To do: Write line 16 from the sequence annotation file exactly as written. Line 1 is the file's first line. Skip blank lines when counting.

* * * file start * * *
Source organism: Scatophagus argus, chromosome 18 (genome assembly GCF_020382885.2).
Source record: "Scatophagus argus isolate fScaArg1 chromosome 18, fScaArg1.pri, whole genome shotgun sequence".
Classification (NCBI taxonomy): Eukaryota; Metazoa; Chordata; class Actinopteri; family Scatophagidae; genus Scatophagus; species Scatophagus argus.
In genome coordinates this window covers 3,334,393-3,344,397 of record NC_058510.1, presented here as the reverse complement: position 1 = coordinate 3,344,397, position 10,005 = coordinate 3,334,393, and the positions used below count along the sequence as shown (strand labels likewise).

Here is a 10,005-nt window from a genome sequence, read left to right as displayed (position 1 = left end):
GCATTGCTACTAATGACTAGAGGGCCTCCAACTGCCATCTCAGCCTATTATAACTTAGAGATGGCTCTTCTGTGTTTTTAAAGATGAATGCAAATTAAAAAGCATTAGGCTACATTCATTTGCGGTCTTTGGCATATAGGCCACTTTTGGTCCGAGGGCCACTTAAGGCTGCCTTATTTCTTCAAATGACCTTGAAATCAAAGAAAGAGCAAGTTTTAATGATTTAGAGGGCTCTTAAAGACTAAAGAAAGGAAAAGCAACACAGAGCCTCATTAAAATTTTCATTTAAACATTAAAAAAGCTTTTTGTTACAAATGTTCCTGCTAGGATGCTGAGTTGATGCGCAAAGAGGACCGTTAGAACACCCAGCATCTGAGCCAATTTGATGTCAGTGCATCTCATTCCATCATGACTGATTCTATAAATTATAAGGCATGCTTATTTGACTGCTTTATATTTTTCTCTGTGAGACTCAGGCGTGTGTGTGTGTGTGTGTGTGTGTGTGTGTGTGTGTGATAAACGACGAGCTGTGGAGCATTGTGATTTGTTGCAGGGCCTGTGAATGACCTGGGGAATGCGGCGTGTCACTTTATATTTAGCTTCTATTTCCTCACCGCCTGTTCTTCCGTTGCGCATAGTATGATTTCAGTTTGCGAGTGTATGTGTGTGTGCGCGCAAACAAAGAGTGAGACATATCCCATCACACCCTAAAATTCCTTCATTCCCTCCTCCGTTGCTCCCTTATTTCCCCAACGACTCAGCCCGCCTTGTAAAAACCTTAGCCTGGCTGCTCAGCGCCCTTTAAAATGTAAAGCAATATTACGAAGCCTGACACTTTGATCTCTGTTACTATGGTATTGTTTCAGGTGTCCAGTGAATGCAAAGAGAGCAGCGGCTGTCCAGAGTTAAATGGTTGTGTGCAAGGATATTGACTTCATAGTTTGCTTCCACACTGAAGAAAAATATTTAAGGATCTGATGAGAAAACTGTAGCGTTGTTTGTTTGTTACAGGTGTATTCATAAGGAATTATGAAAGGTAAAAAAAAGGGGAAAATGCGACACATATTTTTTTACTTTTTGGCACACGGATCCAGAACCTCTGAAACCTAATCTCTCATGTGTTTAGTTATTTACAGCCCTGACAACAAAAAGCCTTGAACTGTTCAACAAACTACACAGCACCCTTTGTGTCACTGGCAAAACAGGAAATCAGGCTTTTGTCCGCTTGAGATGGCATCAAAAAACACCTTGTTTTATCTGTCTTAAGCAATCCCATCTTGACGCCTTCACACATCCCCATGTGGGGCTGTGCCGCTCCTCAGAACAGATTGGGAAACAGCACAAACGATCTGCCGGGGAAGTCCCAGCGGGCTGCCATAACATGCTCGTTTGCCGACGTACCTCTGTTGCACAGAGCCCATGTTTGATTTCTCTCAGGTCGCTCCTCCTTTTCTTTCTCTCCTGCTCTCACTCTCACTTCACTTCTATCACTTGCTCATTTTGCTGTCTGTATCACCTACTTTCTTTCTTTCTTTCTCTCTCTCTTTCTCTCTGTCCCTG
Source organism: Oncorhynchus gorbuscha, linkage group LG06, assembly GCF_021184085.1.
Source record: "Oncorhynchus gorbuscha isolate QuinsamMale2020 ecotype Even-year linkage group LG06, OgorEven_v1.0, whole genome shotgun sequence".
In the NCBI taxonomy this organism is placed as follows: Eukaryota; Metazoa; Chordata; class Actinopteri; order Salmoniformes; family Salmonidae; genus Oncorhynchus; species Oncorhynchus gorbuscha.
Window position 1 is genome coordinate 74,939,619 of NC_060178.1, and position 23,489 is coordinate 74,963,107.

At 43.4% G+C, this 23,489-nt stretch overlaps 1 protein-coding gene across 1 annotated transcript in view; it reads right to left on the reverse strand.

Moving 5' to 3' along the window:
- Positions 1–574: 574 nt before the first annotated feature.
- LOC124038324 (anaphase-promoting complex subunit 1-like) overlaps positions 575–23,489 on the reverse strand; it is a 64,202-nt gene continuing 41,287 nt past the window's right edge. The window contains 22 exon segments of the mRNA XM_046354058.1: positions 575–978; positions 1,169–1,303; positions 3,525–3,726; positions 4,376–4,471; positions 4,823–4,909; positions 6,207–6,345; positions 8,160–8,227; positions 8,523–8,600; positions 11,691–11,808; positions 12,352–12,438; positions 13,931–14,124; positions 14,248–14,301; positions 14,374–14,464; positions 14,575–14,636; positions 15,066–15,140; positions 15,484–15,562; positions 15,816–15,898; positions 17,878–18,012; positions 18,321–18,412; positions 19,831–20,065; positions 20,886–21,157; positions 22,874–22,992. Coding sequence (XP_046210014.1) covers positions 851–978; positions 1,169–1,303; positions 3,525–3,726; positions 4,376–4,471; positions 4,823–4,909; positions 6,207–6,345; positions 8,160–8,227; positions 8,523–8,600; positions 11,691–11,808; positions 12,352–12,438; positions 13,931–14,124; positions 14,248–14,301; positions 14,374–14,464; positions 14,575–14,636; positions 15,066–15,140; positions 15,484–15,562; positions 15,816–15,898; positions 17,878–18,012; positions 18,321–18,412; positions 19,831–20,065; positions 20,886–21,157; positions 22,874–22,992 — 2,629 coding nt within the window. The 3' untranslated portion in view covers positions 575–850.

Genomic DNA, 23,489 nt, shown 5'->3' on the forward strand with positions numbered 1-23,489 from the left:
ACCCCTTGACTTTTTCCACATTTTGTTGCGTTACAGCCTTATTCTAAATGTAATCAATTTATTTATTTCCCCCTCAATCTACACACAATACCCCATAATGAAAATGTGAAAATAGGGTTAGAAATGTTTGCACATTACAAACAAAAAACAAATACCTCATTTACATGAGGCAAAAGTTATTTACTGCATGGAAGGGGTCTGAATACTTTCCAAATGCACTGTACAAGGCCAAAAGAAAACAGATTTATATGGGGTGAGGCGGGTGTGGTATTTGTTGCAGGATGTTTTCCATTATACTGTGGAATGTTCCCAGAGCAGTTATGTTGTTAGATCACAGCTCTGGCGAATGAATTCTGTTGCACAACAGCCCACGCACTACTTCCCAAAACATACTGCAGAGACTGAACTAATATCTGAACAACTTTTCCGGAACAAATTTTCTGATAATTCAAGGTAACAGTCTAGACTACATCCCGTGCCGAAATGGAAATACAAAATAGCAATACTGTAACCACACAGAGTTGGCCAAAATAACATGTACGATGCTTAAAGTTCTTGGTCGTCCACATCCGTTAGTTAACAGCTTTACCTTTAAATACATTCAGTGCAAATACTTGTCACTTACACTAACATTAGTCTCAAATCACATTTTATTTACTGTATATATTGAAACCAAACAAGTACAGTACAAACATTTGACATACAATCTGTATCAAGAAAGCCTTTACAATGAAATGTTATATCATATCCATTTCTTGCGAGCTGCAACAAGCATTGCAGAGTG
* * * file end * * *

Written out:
ACCCCTTGACTTTTTCCACATTTTGTTGCGTTACAGCCTTATTCTAAATGTAATCAATTTATTTATTTCCCCCTCAATCTACACACAATACCCCATAATGAAAATGTGAAAATAGGGTTAGAAATGTTTGCACATTACAAACAAAAAACAAATACCTCATTTACATGAGGCAAAAGTTATTTACTGCATGGAAGGGGTCTGAATACTTTCCAAATGCACTGTACAAGGCCAAAAGAAAACAGATTTATATGGGGTGAGGCGGGTGTGGTATTTGTTGCAGGATGTTTTCCATTATACTGTGGAATGTTCCCAGAGCAGTTATGTTGTTAGATCACAGCTCTGGCGAATGAATTCTGTTGCACAACAGCCCACGCACTACTTCCCAAAACATACTGCAGAGACTGAACTAATATCTGAACAACTTTTCCGGAACAAATTTTCTGATAATTCAAGGTAACAGTCTAGACTACATCCCGTGCCGAAATGGAAATACAAAATAGCAATACTGTAACCACACAGAGTTGGCCAAAATAACATGTACGATGCTTAAAGTTCTTGGTCGTCCACATCCGTTAGTTAACAGCTTTACCTTTAAATACATTCAGTGCAAATACTTGTCACTTACACTAACATTAGTCTCAAATCACATTTTATTTACTGTATATATTGAAACCAAACAAGTACAGTACAAACATTTGACATACAATCTGTATCAAGAAAGCCTTTACAATGAAATGTTATATCATATCCATTTCTTGCGAGCTGCAACAAGCATTGCAGAGTG